South Carolina agency rules lawsuit loans are traditional loans subject to state law
Big news for South Carolina consumers:
Entities that fund litigation in exchange for a piece of any recovery are providing loans, as the term is defined by South Carolina law, a state agency has ruled.
On Friday, the South Carolina Department of Consumer Affairs decided that those companies that conduct such business must comply with state law governing loans. The practice is known as third-party litigation financing, lawsuit lending and litigation funding, among other terms.
Lawsuit lenders have argued that they are not providing loans because they ask for no repayment if the litigation is unsuccessful.
“Given the plain language of the Code and necessity to interpret its provisions liberally to further the protection of consumers, transactions similar to litigation funding have also more recently been determined to constitute loans pursuant to the Code,” SCDCA administrator Carri Grube Lybarker wrote.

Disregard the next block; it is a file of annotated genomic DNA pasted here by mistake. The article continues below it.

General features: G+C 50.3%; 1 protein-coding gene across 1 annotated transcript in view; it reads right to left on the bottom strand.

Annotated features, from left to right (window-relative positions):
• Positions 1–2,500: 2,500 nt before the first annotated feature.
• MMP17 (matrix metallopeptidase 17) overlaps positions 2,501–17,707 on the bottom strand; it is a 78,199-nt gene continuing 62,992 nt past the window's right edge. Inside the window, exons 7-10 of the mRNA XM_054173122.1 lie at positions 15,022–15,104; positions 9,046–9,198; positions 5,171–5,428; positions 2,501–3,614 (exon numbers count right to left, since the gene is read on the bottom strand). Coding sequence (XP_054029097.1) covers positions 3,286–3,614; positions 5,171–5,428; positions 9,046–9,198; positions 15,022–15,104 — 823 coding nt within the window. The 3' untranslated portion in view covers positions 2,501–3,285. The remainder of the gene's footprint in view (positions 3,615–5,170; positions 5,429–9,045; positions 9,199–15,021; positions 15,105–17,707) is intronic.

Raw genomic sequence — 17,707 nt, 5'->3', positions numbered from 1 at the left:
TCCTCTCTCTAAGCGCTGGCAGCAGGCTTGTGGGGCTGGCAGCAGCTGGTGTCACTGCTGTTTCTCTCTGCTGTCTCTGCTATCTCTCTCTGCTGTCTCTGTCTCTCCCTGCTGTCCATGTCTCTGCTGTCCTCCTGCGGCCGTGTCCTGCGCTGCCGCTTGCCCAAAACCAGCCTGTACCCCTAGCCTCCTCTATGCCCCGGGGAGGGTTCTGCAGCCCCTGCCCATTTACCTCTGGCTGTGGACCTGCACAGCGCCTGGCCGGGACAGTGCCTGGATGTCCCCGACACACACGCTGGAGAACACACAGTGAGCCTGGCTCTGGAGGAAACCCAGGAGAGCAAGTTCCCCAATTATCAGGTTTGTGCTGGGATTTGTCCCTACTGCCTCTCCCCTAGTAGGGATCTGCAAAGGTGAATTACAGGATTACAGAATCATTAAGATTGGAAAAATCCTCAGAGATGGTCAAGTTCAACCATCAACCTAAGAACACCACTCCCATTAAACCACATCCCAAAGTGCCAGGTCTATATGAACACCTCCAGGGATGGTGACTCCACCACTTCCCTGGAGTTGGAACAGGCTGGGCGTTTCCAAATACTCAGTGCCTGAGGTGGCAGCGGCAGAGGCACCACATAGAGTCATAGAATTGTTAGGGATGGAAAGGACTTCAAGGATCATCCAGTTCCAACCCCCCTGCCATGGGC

“The absence of an unconditional obligation to repay an advance of funds has not dissuaded South Carolina courts and the Department in ruling a transaction is a loan either.”
Lybarker considered how other states are dealing with lawsuit lenders, mentioning Colorado Attorney General John Suthers’ so-far successful lawsuit against Oasis Legal Finance that seeks to treat the company as a traditional lender. The state Supreme Court will decide Oasis’ appeal.